All live third-, fourth- and fifth-instar nymphs and adult triatomines were examined for T. cruzi infection by microscopic examination (ME) of fecal samples. One fecal drop from each live bug, obtained by abdominal compression, was diluted in one drop of sterile saline solution, NaCl 0.85% (c.50 μl) on a glass slide and examined fresh by microscopy, for active trypanosomes, at magnifications of 200–400×. For dead insects, midgut and rectum were dissected and soaked in a sterile Petri dish containing 2 ml saline solution. The homogenate (50 μl) was observed between slide and coverslip for T. cruzi search by optical microscopy. Forceps were rinsed in 10% bleach and 70% ethanol between extracting successive samples.
DNA extraction for molecular assays
Following ME, live insects used for molecular studies were placed in absolute ethanol until being dissected under a stereomicroscope to collect midgut and rectum. For dead insects, the intestinal content homogenates previously collected for ME were stored in sterile microtubes at 4 °C for DNA extraction. Non-infected R. prolixus specimens maintained in insectary were used as negative controls during DNA extraction of field-collected triatomines. Samples were pretreated for 2 h at 56 °C with 50 μl lysis buffer containing 10 mM Tris-HCl (pH 9.2), 1 mM EDTA and 150 μg/ml proteinase K (Sigma-Aldrich, St. Louis, MO, USA). After treatment, samples were centrifuged (9800× g, 15 min, 4 °C) and the supernatant was collected and diluted in TE buffer (1 mM Tris-HCl pH 9.2, 1 mM EDTA) to reach 200 μl total volume. DNA was purified from the lysate using the QIAamp DNA mini kit (Qiagen, Hilden, Germany) with slight modifications . Briefly, at the elution step, 100 μl AE buffer were added to the silica-membrane column and maintained at room temperature for 10 min, before DNA elution. DNAs were stored at -20 °C until use, and their purity and concentration were determined using a Nanodrop 2000c spectrophotometer (Thermo Scientific, Waltham, MA, USA) at 260/280 and 260/230 nm.
Multiplex conventional PCR (cPCR)
Conventional PCR assays were carried out in a final volume of 50 μl, containing: 5 μl DNA (20–25 ng), 5 μl 10× Taq Platinum buffer, 0.2 mM dNTPs, 4.5 mM MgCl2, 1.25 U Taq Platinum DNA polymerase (Life Technologies, Carlsbad, CA, USA), 200 nM 121/122 primers (T. cruzi kDNA) [17, 24] and 100 nM P2B/P6R primers (triatomine 12S rRNA gene). Trypanosoma cruzi and triatomine primers are described in Table 1. Amplifications were performed in the GeneAmp PCR System 9700 (Life Technologies), as follows: 94 °C for 12 min; 36 cycles at 94 °C for 30 s, 55 °C for 30 s and 72 °C for 30 s, with a final extension at 72 °C for 10 min. PCR products were loaded onto 2% (w/v) agarose gels and submitted to electrophoresis at 80 V for 40 min. Gels were stained with a Nancy-520 fluorescent dye (Sigma-Aldrich). This procedure allows for discrimination between T. cruzi and T. rangeli, and each PCR reaction was run with a positive control for T. cruzi and T. rangeli epimastigotes, and a reagent negative control (without DNA). In addition, a PCR multiplex positive control formed by mixing 1:1 DNA from one dissected midgut of non-infected adult R. prolixus with DNA of T. cruzi CL Brener-epimastigotes (102 cells) was used. The sensitivity and specificity of microscopy for detecting T. cruzi infection in triatomines were calculated using PCR as the gold standard.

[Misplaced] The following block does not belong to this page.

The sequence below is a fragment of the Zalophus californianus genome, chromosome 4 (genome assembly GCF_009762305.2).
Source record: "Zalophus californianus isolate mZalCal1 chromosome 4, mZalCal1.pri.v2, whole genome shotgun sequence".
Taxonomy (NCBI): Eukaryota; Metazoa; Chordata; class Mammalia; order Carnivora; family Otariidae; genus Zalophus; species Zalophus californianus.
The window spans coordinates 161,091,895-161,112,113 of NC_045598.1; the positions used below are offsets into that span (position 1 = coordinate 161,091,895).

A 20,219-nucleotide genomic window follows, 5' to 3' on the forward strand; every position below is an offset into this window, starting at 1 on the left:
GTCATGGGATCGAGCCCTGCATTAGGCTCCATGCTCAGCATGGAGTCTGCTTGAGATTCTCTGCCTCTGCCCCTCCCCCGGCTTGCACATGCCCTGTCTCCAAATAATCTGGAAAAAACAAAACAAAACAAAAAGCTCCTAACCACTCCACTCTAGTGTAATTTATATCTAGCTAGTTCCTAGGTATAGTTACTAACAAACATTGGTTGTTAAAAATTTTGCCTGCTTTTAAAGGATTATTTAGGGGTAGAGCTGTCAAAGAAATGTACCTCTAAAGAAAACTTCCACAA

Quantitative multiplex real-time PCR (qPCR)
The qPCR reactions were carried out in a final volume of 20 μl, containing 2 μl DNA (8–10 ng), 2× TaqMan® Universal PCR Master Mix (Applied Biosystems, Foster City, CA, USA), 600 nM cruzi1/cruzi2 primers and 250 nM Cruzi3 probe (FAM/NFQ-MGB) targeting T. cruzi nuclear satellite DNA (SAT-DNA), 300 nM P2B primer, 500 nM P6R primer and 150 nM Triat Probe (VIC/NFQ-MGB) (Applied Biosystems) directed to the 12S ribosomal subunit gene of triatomines. Sequences of both sets of primers and probes are presented in Table 1. The cycling conditions were as follows: 50 °C for 2 min, 95 °C for 10 min, followed by 40 cycles at 95 °C for 15 s and 58 °C for 1 min. Amplifications were performed in the ABI Prism 7500 Fast (Applied Biosystems). Standard calibration curves for T. cruzi and triatomine targets were constructed by serially diluting total DNA obtained from non-infected triatomine intestine samples (adults R. prolixus from insectary) spiked with 105 T. cruzi epimastigotes (Dm28c clone, TcI). The resulting DNA was serially diluted to a range of 105 to 0.5 T. cruzi equivalents and 5 to 0.002 triatomine intestine unit equivalents.
To determine the limit of detection (LOD) for T. cruzi DNA in triatomines, intestine samples were spiked with 20 to 0.00128 parasite equivalents and assayed in 12 replicates for three consecutive days. The LOD was calculated as the lowest parasitic load corresponding to ≥ 95% of PCR positive results, according to clinical and laboratory standard guidelines .
All qPCR assays were performed in experimental duplicate. Results were expressed as the mean of T. cruzi/intestine units. Statistical analysis of parasite load between triatomine species (Student’s t-test or Mann-Whitney rank sum test, and Analysis of Variance, ANOVA) were performed with SigmaPlot v12.0 software (Systat Software, Inc). The LOD of the real-time qPCR was determined by Probit regression analysis, using Minitab 15 Statistical Software (Minitab Inc., State College, PA).